Why Eating All Five Food Groups Is Essential to Your Health
| 3 min read
There’s a lot of truth to the phrase “you are what you eat.”
What you eat every day determines how well your body is fueled and how efficiently it functions. Our bodies run – or drag – thanks to the food we consume.
Eating a clean, balanced diet with healthy choices from every group is essential to good health. Find out why you should consider eating a wide variety of grains, fruits, vegetables, protein, and dairy each and every day.
Grains: Eating grains, especially whole grains, provides numerous vital health benefits. The fiber in whole grains helps provide a feeling of fullness without as many calories. Eating whole grains as part of a healthy diet may help:
- reduce the risk of some chronic diseases.
- reduce blood cholesterol levels.
- lower the risk of heart disease, obesity, and type 2 diabetes.
- with weight loss and weight management.
- prevent constipation.
Protein: Meat, poultry, fish, beans and peas, eggs, nuts, and seeds supply many nutrients. These include protein, B vitamins (niacin, thiamin, riboflavin, and B6), vitamin E, iron, zinc, and magnesium.
- Proteins function as building blocks for bones, muscles, cartilage, skin, and blood. They are also building blocks for enzymes, hormones, and vitamins.
- B vitamins found in this food group serve a variety of functions in the body. They help release energy, play a vital role in the function of the nervous system, aid in the formation of red blood cells, and help build tissues.
- Iron is used to carry oxygen in the blood. Many teenage girls and women in their child-bearing years have iron-deficiency anemia. They should eat foods high in heme-iron (meats) or eat other non-heme iron containing foods along with a food rich in vitamin C, which can improve absorption of non-heme iron.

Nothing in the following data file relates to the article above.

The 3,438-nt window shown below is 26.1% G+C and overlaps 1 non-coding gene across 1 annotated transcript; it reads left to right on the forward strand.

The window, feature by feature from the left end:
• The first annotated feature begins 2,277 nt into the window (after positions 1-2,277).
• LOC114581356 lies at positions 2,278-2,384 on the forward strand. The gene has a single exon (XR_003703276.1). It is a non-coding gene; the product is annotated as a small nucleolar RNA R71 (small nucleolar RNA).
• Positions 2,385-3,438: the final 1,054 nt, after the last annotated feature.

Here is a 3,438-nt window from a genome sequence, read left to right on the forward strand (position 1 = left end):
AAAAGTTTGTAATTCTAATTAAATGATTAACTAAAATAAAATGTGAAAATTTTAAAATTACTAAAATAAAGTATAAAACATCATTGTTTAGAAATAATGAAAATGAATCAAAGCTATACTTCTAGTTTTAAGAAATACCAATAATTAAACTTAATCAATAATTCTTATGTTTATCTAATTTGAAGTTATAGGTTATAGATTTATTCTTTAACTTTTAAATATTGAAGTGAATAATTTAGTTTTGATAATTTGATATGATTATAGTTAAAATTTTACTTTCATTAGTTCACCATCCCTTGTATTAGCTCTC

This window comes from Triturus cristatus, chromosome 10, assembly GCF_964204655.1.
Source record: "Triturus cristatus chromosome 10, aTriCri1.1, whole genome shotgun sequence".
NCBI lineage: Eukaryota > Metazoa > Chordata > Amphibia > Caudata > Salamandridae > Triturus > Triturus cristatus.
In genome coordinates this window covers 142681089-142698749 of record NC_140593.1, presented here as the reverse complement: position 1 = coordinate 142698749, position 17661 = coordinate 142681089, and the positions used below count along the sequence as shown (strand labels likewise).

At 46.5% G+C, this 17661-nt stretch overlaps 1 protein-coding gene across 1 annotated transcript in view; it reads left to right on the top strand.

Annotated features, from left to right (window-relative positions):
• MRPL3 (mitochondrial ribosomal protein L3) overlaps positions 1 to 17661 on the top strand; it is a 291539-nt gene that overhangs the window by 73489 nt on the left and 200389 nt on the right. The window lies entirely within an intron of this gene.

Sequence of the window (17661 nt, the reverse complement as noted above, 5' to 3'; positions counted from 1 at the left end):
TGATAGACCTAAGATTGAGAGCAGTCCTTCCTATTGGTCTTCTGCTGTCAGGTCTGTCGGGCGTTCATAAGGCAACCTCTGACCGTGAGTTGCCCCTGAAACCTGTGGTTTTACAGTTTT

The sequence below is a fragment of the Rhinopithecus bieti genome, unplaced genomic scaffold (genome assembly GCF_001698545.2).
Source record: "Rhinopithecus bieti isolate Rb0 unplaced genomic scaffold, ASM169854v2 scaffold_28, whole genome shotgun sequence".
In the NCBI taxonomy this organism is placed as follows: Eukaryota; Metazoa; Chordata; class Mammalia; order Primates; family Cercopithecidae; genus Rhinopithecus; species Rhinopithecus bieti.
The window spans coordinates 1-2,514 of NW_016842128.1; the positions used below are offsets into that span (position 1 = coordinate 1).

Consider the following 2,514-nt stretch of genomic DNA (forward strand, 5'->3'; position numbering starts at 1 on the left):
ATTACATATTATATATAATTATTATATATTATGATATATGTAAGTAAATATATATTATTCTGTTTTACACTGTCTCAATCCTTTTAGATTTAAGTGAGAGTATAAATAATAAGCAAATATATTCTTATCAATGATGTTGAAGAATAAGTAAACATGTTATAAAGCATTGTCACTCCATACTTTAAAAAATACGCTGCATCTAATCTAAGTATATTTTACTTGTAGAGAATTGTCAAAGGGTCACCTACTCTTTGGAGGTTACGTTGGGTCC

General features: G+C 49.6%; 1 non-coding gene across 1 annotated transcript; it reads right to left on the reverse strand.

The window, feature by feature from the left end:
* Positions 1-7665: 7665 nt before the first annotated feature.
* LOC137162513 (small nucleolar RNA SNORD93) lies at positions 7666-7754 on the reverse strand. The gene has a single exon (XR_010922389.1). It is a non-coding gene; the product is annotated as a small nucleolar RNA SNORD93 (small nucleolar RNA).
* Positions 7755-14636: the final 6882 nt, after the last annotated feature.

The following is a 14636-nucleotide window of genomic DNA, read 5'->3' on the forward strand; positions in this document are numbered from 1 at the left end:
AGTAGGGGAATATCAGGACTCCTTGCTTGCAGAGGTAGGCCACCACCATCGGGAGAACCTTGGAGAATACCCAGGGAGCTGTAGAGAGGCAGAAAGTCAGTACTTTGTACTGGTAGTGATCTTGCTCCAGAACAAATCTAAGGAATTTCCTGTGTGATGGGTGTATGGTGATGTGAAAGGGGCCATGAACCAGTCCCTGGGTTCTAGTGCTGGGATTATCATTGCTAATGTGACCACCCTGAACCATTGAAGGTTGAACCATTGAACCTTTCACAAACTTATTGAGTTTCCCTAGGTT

- Magnesium is used in building bones and in releasing energy from muscles.
- Zinc is necessary for biochemical reactions and helps the immune system function properly.
- EPA and DHA are omega-3 fatty acids found in varying amounts in seafood. Eating eight ounces per week of seafood may help reduce the risk for heart disease.
Fruits: Fruits are great sources of many vitamins, minerals and antioxidants that may help protect you from chronic diseases.
Vegetables: According to the CDC, “vegetables of different colors give your body a wide range of valuable nutrients, like fiber, folate, potassium, and vitamins A and C.”
- Diets rich in dietary fiber have been shown to have a number of beneficial effects including decreased risk of coronary artery disease, Some examples include most beans, lentils, and artichokes.
- Healthful diets with adequate folate may reduce a woman’s risk of having a child with a brain or spinal cord defect. Some examples include black eyed peas, cooked spinach, great northern beans, and asparagus.
- Diets rich in potassium may help to maintain a healthy blood pressure. Some examples include sweet potatoes, tomatoes, beet greens, white potatoes, white beans, lima beans, and cooked greens.
Dairy: Dairy items have impressive levels of two things many of us need more of: calcium and protein. According to the CDC:
- Intake of dairy products is linked to improved bone health, and may reduce the risk of osteoporosis.
- Intake of dairy products is also associated with a reduced risk of cardiovascular disease and type 2 diabetes, and with lower blood pressure in adults.
- Vitamin D functions in the body to maintain proper levels of calcium and phosphorous, thereby helping to build and maintain bones. Milk and soy milk fortified with vitamin D are good sources of this nutrient. Other sources include vitamin D-fortified yogurt and vitamin D-fortified ready-to-eat breakfast cereals.
Do you make it a point to eat foods from each food group? Share your favorite recipes in the comments below.
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Photo Credit: Wicker Paradise